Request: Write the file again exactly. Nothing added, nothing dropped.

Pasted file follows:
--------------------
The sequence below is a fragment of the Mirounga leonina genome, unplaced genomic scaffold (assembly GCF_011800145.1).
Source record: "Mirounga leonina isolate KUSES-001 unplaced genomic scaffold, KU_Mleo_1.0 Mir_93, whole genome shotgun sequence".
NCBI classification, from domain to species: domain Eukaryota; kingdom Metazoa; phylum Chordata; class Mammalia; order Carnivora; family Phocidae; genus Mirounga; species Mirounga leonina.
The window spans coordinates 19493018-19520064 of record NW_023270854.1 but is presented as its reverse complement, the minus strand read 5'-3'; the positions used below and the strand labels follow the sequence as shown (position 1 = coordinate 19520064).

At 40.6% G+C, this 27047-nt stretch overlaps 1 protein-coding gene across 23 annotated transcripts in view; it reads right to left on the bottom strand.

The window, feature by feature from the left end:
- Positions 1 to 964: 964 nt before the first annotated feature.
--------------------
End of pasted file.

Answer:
The sequence below is a fragment of the Mirounga leonina genome, unplaced genomic scaffold (assembly GCF_011800145.1).
Source record: "Mirounga leonina isolate KUSES-001 unplaced genomic scaffold, KU_Mleo_1.0 Mir_93, whole genome shotgun sequence".
NCBI classification, from domain to species: domain Eukaryota; kingdom Metazoa; phylum Chordata; class Mammalia; order Carnivora; family Phocidae; genus Mirounga; species Mirounga leonina.
The window spans coordinates 19493018-19520064 of record NW_023270854.1 but is presented as its reverse complement, the minus strand read 5'-3'; the positions used below and the strand labels follow the sequence as shown (position 1 = coordinate 19520064).

At 40.6% G+C, this 27047-nt stretch overlaps 1 protein-coding gene across 23 annotated transcripts in view; it reads right to left on the bottom strand.

The window, feature by feature from the left end:
- Positions 1 to 964: 964 nt before the first annotated feature.